Yesterday was a fun day. I went over to Lopez Island for the quarterly Textile Guild meeting. The program this time was a presentation on Norwegian woven coverlets, by Kay Larsen. She's assistant curator of the Nordic Heritage Museum in Seattle, and she gave a fantastic program. I have some Swedish roots, and have always been drawn to Scandinavia, though I've never been there.
What struck me most from Kay's presentation was how hardy the Nordic people are/were. She was discussing the rya weave, and how a rya coverlet was essential to the fishermen in Northern Norway. They would go on cod fishing trips in late fall, to the northern part of Norway (above the Arctic Circle) in OPEN boats! As in no cabin! They would take the sail down and lay it over the forward part of the boat, so some of the crew would have that shelter while they slept, but the main part of the crew would only have their rya to keep them from freezing. She had a quote (can't remember where it was from) she read about how the men often had to shake the snow off in the morning, and how a man whose boat capsized insisted that his friends save the rya before pulling him from the water. They were that important.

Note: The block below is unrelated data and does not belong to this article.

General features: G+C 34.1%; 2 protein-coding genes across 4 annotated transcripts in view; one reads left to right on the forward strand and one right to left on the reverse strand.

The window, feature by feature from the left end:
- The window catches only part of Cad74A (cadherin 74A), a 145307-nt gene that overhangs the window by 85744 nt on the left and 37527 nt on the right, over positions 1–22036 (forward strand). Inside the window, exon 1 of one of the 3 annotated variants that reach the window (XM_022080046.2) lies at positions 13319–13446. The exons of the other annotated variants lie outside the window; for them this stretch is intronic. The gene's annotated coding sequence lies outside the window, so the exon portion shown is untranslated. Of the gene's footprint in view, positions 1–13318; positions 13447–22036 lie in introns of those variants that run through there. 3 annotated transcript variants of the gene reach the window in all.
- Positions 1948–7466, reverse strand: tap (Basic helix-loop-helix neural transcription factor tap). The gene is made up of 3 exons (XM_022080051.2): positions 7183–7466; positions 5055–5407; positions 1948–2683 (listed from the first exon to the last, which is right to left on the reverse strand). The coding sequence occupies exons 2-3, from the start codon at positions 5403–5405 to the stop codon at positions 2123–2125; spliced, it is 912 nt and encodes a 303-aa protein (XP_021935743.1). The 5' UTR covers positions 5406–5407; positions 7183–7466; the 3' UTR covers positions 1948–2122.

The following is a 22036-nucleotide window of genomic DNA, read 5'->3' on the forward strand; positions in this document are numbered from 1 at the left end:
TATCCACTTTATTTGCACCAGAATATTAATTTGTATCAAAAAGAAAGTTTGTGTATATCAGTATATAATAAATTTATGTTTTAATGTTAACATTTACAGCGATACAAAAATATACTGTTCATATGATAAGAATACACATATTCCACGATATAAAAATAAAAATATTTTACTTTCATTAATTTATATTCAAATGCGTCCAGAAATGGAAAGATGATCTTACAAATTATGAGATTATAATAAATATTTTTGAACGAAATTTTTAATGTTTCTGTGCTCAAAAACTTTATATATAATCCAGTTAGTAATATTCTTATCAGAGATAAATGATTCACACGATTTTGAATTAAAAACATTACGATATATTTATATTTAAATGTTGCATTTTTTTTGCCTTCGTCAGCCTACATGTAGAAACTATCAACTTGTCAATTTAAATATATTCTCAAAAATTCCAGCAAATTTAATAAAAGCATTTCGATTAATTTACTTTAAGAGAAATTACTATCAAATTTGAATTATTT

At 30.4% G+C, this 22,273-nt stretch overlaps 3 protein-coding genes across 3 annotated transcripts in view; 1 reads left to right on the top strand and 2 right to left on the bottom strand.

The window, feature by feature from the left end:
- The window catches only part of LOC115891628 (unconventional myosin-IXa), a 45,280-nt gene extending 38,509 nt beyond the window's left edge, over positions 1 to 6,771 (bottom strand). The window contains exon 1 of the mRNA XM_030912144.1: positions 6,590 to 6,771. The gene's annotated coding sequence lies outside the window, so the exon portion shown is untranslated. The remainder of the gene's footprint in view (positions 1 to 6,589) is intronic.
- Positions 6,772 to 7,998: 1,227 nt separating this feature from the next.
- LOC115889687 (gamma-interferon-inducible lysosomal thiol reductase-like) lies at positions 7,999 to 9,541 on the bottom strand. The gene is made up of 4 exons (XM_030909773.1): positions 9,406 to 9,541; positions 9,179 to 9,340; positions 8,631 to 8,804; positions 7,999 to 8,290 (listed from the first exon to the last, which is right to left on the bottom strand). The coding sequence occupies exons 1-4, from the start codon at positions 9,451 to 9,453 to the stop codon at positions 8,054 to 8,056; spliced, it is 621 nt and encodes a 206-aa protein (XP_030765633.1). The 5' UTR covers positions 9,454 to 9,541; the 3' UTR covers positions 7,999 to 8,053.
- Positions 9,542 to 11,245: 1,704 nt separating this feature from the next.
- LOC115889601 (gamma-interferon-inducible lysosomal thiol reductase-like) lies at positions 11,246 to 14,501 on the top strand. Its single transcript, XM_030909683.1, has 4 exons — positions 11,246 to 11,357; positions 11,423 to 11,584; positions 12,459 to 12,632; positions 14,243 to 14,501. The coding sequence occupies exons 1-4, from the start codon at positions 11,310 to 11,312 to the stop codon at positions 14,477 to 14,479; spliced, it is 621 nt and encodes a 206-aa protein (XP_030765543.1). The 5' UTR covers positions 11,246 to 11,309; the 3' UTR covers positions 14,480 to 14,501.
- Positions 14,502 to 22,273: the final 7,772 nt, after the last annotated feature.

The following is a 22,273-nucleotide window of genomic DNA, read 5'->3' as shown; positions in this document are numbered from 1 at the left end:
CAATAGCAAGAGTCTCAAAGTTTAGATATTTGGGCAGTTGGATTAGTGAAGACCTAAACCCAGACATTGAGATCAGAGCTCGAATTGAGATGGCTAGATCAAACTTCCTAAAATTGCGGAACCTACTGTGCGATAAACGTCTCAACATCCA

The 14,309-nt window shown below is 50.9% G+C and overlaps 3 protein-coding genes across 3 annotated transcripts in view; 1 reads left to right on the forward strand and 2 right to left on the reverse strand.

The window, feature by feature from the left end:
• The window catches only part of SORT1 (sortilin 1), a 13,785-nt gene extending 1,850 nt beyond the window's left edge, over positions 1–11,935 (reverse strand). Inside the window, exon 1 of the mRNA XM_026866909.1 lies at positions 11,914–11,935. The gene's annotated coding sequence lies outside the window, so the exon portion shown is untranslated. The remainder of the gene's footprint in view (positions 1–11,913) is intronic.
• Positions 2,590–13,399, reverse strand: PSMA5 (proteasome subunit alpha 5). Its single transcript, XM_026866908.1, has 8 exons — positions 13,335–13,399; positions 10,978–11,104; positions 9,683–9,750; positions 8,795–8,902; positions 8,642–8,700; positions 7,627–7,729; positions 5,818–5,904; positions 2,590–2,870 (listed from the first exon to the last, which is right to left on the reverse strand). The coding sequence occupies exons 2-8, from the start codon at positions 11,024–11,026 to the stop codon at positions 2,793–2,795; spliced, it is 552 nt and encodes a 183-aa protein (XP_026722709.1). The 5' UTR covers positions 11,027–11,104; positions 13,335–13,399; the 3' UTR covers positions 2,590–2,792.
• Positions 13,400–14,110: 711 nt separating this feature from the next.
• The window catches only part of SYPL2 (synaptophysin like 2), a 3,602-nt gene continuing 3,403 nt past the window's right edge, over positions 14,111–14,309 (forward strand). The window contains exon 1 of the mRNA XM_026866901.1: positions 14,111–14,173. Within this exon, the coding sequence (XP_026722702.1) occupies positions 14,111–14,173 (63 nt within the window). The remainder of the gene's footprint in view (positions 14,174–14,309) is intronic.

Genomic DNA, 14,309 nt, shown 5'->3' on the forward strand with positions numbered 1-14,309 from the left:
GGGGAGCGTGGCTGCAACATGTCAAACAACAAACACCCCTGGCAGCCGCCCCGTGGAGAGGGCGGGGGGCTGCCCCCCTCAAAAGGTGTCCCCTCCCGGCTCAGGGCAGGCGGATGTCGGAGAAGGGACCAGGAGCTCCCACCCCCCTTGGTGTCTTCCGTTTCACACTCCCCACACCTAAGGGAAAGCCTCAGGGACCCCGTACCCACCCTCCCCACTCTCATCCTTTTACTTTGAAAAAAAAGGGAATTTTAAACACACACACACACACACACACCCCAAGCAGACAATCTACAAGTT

Wool from their own sheep, collected when the sheep shed it in spring (from Spælsau sheep- a primitive breed that sheds its fleece), spun by hand on drop spindles, woven and knotted on a simple frame loom into a thick pile coverlet. This was a tremendous investment of time and energy by the women of Norway, done with love to keep their men alive. A rya for every man, taken north in fishing boats to catch the cod that would keep their families alive. That's a really satisfying thought.